“Evolution of the Space Shuttle AP101”

Roscoe C. Ferguson, William T. Smithgall
United Space Alliance

Abstract

In 1981, the first launch of the Space Transportation System (STS) or Space Shuttle was a marvel of technological advancement. Part of this advancement was the use of a commercial off the shelf processor that was at the heart of the data processing system. This processor was the International Business Machines (IBM) AP101.  

In 1966, IBM introduced the 4 Pi computer line to provide support for embedded systems. This line was designed to provide the same architecture and instruction set as the IBM 360 computer. Before it’s use on the Shuttle Program, the 4 Pi had shelf life in programs such as the B-52, F-15, and the F-8 digital fly by wire experimental aircraft. In fact, the AP101 was an upgraded and repackaged version of its AP-1 ancestor used in the F-15. The AP101 was also used on the B-1B program. 

The AP101 was selected from a choice between itself, the Autonetics D232, the Control Data Corporation Alpha, the Raytheon RAC-251, and the Honeywell HDC-701 despite estimates from NASA engineering that it would not be able to support the load required by the Shuttle. It was chosen because of its shelf life in other aircraft and the available pool of IBM 360 instruction set programmers and existing tool sets available on IBM 360 based computers. 

The version of the AP101 that flew on the STS-1 mission was a Complex Instruction Set Computer (CISC) with support for 16 and 32-bit instructions. There were a total of 154 micro-programmed instructions available for use. It provided support for both 16 and 32-bit Fixed point operations and Floating Point operations supporting word sizes of 32, 40, and 64 bit words. The AP101 supported various addressing modes including support for base-relative addressing. It was interfaced to core memory with a size of 104 K 32-bit words with a 400 ns memory access time. The AP101 could execute approximately 480,000 instructions per second. For input/output, the AP101 was interface to a custom Input/Output processor (IOP). This processor consisted of 24 processors to service each of the Shuttle buses and a Master Sequence Controller processor to manage the 24 individual processors. The AP101 and the IOP were housed in separated units, yet shared the same memory space.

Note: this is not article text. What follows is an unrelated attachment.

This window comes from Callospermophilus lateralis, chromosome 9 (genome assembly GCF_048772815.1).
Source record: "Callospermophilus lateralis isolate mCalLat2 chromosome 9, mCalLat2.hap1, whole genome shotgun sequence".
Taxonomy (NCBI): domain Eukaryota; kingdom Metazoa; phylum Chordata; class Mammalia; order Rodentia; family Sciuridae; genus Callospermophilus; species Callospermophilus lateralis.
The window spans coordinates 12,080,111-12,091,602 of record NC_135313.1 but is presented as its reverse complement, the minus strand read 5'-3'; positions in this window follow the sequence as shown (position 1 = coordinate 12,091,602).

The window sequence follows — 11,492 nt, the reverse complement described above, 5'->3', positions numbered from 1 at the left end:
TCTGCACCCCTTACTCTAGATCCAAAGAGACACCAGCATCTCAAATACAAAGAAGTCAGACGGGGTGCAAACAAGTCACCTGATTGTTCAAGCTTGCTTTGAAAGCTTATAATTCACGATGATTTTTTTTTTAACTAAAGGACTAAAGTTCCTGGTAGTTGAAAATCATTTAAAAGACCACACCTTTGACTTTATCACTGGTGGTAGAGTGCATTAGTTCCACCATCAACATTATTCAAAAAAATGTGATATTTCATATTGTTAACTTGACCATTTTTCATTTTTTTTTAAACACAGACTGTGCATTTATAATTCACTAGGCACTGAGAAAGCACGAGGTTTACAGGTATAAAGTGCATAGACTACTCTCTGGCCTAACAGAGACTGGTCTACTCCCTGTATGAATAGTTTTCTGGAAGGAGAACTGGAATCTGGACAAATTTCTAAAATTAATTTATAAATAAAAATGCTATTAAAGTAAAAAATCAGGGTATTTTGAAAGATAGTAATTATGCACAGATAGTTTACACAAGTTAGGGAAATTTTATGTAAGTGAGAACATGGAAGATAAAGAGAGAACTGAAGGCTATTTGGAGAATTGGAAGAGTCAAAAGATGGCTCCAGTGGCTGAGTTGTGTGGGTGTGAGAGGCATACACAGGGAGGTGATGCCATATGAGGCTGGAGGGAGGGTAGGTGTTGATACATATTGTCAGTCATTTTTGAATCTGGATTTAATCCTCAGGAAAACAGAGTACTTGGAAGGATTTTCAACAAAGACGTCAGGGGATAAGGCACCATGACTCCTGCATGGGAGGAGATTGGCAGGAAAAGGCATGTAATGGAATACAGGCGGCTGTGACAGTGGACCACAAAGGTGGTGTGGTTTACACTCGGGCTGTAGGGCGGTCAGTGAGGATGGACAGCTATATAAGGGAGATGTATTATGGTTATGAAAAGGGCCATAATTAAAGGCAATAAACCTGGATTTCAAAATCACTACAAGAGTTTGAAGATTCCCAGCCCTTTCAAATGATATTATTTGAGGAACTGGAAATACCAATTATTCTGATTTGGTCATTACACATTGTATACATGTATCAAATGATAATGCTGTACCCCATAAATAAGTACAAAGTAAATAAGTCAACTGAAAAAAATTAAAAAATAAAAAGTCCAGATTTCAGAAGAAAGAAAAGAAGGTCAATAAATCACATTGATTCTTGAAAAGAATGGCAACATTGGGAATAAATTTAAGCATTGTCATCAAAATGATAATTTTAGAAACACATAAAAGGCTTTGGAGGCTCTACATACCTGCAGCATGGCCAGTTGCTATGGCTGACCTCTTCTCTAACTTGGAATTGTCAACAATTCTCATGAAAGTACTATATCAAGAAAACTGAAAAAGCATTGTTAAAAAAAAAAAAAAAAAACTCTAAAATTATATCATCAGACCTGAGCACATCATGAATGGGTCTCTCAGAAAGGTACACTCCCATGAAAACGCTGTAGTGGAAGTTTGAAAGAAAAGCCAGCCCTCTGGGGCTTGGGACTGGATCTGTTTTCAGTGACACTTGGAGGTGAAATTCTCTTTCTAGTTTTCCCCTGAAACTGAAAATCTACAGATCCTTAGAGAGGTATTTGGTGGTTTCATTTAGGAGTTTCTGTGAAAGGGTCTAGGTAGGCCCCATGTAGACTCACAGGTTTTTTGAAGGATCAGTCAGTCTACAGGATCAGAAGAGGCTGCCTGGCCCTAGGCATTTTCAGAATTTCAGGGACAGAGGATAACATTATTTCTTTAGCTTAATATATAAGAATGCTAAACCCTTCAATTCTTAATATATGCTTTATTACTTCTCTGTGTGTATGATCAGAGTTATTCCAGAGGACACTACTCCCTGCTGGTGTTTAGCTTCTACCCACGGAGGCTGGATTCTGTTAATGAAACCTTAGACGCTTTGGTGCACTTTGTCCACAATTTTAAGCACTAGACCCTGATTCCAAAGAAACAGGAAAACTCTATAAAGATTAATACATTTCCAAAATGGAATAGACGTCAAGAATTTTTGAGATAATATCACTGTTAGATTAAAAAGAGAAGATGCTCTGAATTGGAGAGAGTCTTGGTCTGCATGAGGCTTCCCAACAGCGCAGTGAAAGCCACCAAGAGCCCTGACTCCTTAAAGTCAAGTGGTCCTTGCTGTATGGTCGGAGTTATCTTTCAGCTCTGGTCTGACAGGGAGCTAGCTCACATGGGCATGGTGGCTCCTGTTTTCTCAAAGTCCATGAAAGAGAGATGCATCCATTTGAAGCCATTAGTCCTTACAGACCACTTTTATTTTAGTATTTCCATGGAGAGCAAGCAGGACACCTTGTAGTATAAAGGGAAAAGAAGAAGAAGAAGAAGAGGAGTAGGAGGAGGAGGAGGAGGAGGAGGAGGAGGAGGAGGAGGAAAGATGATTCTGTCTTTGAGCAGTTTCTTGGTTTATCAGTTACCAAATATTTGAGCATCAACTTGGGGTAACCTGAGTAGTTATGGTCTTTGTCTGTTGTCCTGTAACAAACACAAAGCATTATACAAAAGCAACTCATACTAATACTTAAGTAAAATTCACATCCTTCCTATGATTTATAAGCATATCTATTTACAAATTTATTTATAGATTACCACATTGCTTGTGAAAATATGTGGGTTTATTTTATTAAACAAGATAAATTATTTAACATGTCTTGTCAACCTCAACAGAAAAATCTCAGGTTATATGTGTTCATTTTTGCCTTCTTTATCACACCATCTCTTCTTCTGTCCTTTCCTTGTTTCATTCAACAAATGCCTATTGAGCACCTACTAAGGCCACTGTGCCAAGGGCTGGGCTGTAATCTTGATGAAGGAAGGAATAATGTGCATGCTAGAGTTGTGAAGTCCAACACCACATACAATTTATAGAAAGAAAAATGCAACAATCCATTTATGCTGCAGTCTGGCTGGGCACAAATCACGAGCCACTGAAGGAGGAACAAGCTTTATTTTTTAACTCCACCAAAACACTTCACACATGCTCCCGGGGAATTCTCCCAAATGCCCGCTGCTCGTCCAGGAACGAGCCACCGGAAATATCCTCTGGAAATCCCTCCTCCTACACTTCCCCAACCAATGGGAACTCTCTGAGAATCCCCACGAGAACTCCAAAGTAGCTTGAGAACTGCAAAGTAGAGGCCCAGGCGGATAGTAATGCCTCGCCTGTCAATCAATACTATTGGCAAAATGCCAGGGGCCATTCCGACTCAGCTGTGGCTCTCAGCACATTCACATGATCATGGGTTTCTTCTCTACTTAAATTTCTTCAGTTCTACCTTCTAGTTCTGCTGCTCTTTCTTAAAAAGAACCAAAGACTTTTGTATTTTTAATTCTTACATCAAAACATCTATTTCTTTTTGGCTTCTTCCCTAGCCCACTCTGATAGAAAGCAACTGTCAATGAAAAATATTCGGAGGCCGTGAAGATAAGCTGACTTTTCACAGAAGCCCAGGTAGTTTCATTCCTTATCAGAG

In 1984, NASA approved an avionics upgrade project to enhance the AP101. The primary goals were to retain the existing CPU instruction set, but provide faster performance, increase the memory capacity to 128 K extendable to 256 K, and to combine the AP101 CPU and IOP into a single unit with decreased power and weight. The goal was to support a first flight in 1986. The upgraded version of the AP101 did not fly until 1991 due to technical challenges including requirements changes, parts manufacturing problems, SRAM performance problems, and software compatibility problems. Other factors included resource diversion to support recovery from the Challenger accident and system integration. However, all objectives were successfully met with the most significant being a performance increase to 1 million instructions per second and an increase in Mean Time Between Failure (MTBF) from approximately 5000 hours to 90,000 hours. The later has resulted in significant improvements in vehicle processing flow, and launch and mission operations schedule integrity.

 

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